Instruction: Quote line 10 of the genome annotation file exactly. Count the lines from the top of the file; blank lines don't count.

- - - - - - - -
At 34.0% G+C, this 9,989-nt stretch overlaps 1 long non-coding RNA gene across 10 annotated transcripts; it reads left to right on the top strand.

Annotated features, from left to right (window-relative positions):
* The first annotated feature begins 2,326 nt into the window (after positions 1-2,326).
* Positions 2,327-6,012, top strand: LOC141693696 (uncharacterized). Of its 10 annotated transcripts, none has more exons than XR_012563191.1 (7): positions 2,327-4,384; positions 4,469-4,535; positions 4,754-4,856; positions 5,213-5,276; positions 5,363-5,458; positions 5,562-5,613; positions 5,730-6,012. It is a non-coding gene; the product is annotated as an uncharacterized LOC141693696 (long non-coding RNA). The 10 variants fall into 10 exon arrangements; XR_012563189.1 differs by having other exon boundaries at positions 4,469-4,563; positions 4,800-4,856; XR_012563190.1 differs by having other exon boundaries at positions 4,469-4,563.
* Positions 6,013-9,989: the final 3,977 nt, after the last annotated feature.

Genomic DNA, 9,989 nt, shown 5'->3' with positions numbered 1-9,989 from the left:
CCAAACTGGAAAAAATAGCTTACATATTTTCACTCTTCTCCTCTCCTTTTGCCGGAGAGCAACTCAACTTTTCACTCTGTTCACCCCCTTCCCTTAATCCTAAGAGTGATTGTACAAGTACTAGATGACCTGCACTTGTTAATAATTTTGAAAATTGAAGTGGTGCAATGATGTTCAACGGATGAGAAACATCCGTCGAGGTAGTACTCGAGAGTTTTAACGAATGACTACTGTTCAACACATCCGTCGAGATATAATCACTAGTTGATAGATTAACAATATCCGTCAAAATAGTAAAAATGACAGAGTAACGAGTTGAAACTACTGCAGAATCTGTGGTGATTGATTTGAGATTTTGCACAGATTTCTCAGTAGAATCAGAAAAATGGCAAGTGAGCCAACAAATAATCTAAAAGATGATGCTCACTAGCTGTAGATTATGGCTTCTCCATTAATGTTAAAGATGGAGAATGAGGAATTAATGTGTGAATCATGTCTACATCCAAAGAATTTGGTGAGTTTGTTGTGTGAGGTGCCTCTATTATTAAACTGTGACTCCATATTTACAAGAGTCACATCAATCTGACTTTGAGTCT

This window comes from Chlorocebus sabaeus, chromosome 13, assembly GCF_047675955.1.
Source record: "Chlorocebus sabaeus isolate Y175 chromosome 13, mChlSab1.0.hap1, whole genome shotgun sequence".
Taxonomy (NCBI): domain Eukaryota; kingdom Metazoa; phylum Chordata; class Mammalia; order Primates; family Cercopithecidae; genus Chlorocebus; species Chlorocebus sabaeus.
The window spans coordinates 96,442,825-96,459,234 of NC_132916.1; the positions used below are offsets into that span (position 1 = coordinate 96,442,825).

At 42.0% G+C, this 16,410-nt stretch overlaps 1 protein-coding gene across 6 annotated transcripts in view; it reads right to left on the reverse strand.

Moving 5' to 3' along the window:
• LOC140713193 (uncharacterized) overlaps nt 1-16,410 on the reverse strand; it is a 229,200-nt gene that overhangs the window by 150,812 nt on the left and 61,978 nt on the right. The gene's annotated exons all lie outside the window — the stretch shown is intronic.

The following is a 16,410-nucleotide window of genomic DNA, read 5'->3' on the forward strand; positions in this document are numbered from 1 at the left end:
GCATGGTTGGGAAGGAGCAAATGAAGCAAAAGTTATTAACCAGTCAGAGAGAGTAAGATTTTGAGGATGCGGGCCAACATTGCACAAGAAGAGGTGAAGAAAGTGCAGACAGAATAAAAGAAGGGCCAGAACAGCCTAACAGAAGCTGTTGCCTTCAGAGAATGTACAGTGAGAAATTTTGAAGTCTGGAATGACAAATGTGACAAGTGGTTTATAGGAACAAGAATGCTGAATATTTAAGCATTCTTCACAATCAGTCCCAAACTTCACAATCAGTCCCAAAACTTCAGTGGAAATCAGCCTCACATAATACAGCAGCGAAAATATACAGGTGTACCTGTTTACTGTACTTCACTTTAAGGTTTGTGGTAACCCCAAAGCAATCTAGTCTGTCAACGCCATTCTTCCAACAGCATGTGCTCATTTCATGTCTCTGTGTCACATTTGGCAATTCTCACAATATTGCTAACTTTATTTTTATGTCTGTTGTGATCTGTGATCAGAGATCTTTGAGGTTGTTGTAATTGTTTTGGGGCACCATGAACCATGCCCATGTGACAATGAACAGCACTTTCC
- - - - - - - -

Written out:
Taxonomy (NCBI): domain Eukaryota; kingdom Metazoa; phylum Chordata; class Mammalia; order Primates; family Cercopithecidae; genus Chlorocebus; species Chlorocebus sabaeus.